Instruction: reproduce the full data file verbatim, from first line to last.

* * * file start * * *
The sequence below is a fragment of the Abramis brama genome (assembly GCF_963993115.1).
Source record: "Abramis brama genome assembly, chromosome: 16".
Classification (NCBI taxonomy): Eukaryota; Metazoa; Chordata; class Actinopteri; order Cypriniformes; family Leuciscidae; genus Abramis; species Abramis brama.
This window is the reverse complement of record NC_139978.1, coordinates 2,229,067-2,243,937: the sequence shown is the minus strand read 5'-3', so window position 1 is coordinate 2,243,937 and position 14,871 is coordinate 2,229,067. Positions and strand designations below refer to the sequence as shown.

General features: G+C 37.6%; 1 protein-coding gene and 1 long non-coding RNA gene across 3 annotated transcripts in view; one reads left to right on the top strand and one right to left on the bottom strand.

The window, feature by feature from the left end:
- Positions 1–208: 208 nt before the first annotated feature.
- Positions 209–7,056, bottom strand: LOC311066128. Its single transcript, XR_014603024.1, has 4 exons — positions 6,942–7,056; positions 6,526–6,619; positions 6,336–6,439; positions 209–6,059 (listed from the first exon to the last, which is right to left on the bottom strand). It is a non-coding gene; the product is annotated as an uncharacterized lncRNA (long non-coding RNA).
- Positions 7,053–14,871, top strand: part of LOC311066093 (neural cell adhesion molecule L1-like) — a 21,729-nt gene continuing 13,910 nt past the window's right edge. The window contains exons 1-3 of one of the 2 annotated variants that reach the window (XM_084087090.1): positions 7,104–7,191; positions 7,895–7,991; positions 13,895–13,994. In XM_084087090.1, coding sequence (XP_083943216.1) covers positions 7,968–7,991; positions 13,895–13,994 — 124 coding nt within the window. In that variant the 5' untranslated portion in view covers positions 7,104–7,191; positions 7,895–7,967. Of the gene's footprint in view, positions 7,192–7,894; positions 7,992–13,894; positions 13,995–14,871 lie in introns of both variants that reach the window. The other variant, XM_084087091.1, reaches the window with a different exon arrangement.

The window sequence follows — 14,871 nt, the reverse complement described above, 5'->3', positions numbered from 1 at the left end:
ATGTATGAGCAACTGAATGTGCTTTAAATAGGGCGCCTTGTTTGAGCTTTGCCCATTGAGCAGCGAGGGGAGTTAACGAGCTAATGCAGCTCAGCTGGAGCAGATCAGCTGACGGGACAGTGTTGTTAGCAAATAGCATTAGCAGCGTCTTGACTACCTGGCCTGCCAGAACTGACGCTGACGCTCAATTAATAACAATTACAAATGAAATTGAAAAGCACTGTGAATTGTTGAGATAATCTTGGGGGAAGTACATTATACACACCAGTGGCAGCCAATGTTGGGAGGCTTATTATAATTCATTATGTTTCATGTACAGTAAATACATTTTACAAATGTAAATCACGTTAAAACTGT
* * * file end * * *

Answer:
The sequence below is a fragment of the Abramis brama genome (assembly GCF_963993115.1).
Source record: "Abramis brama genome assembly, chromosome: 16".
Classification (NCBI taxonomy): Eukaryota; Metazoa; Chordata; class Actinopteri; order Cypriniformes; family Leuciscidae; genus Abramis; species Abramis brama.
This window is the reverse complement of record NC_139978.1, coordinates 2,229,067-2,243,937: the sequence shown is the minus strand read 5'-3', so window position 1 is coordinate 2,243,937 and position 14,871 is coordinate 2,229,067. Positions and strand designations below refer to the sequence as shown.

General features: G+C 37.6%; 1 protein-coding gene and 1 long non-coding RNA gene across 3 annotated transcripts in view; one reads left to right on the top strand and one right to left on the bottom strand.

The window, feature by feature from the left end:
- Positions 1–208: 208 nt before the first annotated feature.
- Positions 209–7,056, bottom strand: LOC311066128. Its single transcript, XR_014603024.1, has 4 exons — positions 6,942–7,056; positions 6,526–6,619; positions 6,336–6,439; positions 209–6,059 (listed from the first exon to the last, which is right to left on the bottom strand). It is a non-coding gene; the product is annotated as an uncharacterized lncRNA (long non-coding RNA).
- Positions 7,053–14,871, top strand: part of LOC311066093 (neural cell adhesion molecule L1-like) — a 21,729-nt gene continuing 13,910 nt past the window's right edge. The window contains exons 1-3 of one of the 2 annotated variants that reach the window (XM_084087090.1): positions 7,104–7,191; positions 7,895–7,991; positions 13,895–13,994. In XM_084087090.1, coding sequence (XP_083943216.1) covers positions 7,968–7,991; positions 13,895–13,994 — 124 coding nt within the window. In that variant the 5' untranslated portion in view covers positions 7,104–7,191; positions 7,895–7,967. Of the gene's footprint in view, positions 7,192–7,894; positions 7,992–13,894; positions 13,995–14,871 lie in introns of both variants that reach the window. The other variant, XM_084087091.1, reaches the window with a different exon arrangement.

The window sequence follows — 14,871 nt, the reverse complement described above, 5'->3', positions numbered from 1 at the left end:
ATGTATGAGCAACTGAATGTGCTTTAAATAGGGCGCCTTGTTTGAGCTTTGCCCATTGAGCAGCGAGGGGAGTTAACGAGCTAATGCAGCTCAGCTGGAGCAGATCAGCTGACGGGACAGTGTTGTTAGCAAATAGCATTAGCAGCGTCTTGACTACCTGGCCTGCCAGAACTGACGCTGACGCTCAATTAATAACAATTACAAATGAAATTGAAAAGCACTGTGAATTGTTGAGATAATCTTGGGGGAAGTACATTATACACACCAGTGGCAGCCAATGTTGGGAGGCTTATTATAATTCATTATGTTTCATGTACAGTAAATACATTTTACAAATGTAAATCACGTTAAAACTGT